| Sullivan: The game’s up
Washington, Aug. 29: Two former top executives of WorldCom Inc. were indicted Wednesday on securities fraud and other charges, significantly widening the federal government’s efforts to prosecute alleged accounting fraud at the now-bankrupt telecommunications giant.
The move is seen as a key step for the government to possibly seek an indictment of former WorldCom chief executive Bernard J. Ebbers, legal experts said, although Ebbers’ lawyers contend he had no knowledge of the accounting scheme under which profits were allegedly inflated by billions of dollars.
Federal prosecutors accused Scott D. Sullivan, the 40-year-old former chief financial officer of WorldCom, and Buford Yates Jr., the company’s former director of general accounting, of directing a two-year-long scheme to conceal $ 3.8 billion in company expenses and boost profits.
The 24-page indictment also names two other WorldCom accounting executives, Betty Vinson and Troy Normand, as unindicted co-conspirators. However, court papers filed Wednesday indicate that Vinson and Normand—along with WorldCom controller David F. Myers—were prepared to plead guilty and cooperate with the government.
If the fraud is proven, it would be the largest accounting scandal in US history and would further tarnish WorldCom, once a high-flying tech giant that carries nearly half of the country’s internet traffic and runs MCI, the nation’s No. 2 long-distance carrier.
Attorney General John Ashcroft said he intended the government’s indictment to send a “clear message” to deter corporate lawbreakers.
“Today’s indictments are the result of sustained law enforcement actions aimed at prosecuting corporate law-breakers and protecting the savings and pensions of Americans,” Ashcroft said. “With each arrest, indictment and prosecution, we send this clear message: corrupt corporate executives will be punished.” Sullivan, who was arrested on Aug. 1 along with Myers, allegedly conspired with Yates to instruct subordinates to hide WorldCom’s mushrooming expenses by “capitalizing” expenses—improperly shifting costs from operating to capital expenses—thus reducing reported expenses and artificially inflating profits.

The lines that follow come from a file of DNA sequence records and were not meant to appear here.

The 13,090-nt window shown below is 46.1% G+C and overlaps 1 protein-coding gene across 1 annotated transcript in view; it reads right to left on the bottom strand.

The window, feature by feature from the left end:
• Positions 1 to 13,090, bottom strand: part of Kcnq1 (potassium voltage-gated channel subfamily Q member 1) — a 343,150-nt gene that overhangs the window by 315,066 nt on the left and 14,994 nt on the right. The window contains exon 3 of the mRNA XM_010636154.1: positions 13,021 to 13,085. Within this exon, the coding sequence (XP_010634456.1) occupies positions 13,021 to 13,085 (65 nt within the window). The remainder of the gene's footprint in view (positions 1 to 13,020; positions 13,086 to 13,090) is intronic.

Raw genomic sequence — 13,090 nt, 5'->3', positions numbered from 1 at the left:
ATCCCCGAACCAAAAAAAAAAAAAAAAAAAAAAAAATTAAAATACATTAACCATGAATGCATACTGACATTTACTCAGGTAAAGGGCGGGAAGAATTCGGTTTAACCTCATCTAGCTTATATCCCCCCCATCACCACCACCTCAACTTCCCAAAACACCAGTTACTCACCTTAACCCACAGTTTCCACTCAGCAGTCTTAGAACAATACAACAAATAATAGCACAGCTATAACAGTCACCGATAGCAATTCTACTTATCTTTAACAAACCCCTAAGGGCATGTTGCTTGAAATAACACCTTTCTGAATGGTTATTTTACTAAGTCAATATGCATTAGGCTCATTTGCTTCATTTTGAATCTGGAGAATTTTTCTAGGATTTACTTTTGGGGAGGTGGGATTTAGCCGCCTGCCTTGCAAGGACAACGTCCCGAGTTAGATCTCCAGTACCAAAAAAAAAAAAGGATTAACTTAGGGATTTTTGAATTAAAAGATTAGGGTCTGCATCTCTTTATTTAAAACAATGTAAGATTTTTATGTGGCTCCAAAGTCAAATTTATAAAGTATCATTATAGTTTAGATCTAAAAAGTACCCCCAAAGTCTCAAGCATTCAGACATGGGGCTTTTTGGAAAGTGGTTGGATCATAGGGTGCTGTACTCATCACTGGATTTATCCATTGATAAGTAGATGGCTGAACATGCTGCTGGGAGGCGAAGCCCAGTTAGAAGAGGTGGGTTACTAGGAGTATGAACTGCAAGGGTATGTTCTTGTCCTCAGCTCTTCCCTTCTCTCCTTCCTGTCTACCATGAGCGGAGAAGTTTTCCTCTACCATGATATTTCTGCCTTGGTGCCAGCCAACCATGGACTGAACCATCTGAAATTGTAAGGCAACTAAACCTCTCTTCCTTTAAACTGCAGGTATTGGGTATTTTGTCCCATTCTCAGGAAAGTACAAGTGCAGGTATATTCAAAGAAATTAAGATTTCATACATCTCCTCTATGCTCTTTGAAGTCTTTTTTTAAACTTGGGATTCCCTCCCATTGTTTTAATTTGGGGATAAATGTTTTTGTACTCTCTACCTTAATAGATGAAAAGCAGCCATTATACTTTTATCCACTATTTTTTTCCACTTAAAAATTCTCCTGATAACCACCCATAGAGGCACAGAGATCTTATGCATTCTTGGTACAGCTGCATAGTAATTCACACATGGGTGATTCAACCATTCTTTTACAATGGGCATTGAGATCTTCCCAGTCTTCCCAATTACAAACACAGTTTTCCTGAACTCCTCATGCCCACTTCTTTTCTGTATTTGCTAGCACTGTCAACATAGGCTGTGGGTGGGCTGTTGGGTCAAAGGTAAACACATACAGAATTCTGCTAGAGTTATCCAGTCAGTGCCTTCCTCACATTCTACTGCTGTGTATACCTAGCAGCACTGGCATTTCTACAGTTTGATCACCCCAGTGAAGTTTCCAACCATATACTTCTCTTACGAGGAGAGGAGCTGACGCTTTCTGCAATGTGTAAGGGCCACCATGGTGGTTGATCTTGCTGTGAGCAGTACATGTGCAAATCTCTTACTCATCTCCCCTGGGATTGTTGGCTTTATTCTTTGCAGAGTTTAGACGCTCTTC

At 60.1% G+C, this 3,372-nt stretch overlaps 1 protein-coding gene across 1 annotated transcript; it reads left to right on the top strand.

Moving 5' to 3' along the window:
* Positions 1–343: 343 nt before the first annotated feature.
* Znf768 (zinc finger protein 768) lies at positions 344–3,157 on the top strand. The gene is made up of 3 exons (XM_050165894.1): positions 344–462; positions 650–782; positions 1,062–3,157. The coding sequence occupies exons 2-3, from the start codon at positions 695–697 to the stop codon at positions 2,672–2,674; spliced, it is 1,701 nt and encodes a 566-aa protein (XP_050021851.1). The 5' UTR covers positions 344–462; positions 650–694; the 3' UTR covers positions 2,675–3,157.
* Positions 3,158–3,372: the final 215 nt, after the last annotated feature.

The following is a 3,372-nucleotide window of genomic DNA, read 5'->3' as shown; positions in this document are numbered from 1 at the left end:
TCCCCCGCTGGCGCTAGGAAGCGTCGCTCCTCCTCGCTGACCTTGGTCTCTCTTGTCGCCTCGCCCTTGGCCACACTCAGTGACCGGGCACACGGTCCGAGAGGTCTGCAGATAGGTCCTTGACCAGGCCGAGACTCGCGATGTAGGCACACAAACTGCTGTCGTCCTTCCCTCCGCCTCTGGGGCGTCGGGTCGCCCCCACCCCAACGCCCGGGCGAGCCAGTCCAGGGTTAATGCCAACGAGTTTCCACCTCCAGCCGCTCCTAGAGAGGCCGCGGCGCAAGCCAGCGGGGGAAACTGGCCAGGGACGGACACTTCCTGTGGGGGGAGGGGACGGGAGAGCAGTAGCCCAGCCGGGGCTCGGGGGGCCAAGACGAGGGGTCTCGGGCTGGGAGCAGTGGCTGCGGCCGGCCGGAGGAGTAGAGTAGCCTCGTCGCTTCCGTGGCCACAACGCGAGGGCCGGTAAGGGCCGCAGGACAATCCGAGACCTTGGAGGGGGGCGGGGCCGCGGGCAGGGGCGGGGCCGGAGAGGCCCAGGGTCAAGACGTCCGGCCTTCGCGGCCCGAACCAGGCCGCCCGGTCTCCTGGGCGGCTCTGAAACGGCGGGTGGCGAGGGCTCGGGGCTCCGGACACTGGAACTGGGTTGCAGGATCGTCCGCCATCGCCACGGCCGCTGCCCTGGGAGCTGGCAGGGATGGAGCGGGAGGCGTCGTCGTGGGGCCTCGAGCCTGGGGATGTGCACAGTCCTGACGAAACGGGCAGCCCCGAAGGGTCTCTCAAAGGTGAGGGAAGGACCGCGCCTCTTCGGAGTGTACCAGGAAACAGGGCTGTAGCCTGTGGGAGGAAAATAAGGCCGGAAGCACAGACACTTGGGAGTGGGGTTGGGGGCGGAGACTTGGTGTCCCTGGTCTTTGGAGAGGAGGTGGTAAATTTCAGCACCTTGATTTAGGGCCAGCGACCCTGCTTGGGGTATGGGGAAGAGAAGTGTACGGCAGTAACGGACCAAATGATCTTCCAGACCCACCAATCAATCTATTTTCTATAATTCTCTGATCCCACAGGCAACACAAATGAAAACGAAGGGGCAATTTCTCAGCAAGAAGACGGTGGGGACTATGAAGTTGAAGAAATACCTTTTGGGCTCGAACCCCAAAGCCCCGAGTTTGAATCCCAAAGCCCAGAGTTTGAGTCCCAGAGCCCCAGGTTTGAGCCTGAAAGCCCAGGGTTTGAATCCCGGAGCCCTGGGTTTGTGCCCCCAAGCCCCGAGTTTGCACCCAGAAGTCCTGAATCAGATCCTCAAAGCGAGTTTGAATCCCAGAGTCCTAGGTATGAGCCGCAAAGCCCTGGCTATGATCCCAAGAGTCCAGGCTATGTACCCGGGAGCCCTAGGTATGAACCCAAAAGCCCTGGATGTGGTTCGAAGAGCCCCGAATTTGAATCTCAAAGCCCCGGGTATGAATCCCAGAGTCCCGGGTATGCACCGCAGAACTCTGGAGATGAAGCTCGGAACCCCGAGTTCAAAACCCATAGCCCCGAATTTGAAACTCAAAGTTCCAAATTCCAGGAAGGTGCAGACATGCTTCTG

In the seven count indictment, prosecutors alleged that the scheme began taking shape around 1999 when WorldCom entered into a large number of long-term lease agreements with other carriers to amass additional network capacity for an expected explosion in Internet traffic that never materialized.
Many of the leases, the indictment said, required WorldCom to make upfront payments to other carriers regardless of whether WorldCom actually used the additional capacity. Before the summer of 2000, WorldCom treated these payments as operating expenses. But as the number of carrier leases climbed and became a significant expense, WorldCom did an about face and began to capitalise the costs. By ordering subordinates to carry out the change, the indictment said, Sullivan and Yates “engaged in an illegal scheme to ... falsely and fraudulently” boost WorldCom’s reported earnings.
The moves allowed WorldCom to report to investors that its expenses were about 40 per cent of company revenue between 1999 and 2000, even though the actual figure was closer to 50 per cent. “As Sullivan, Myers, Yates, Vinson, and Normand well knew, there was no justification in fact or under generally accepted accounting principles for these entries,” the indictment says.
WorldCom’s accounting problems first surfaced in late June, when the company was forced to restate its earnings and admit that it wrongly listed $ 3.9 billion as capital expenses in 2001 and 2002. A month later, WorldCom filed the biggest bankruptcy filing in US history. Since then, the company has disclosed an additional $ 3.3 billion in inflated profits. Sullivan, Yates, and their co-conspirators “were able to assure that WorldCom’s reported earnings exceeded its actual earnings from October 2000 through April 2002 by approximately $ 5 billion,” said the indictment, which does not mention Ebbers at all.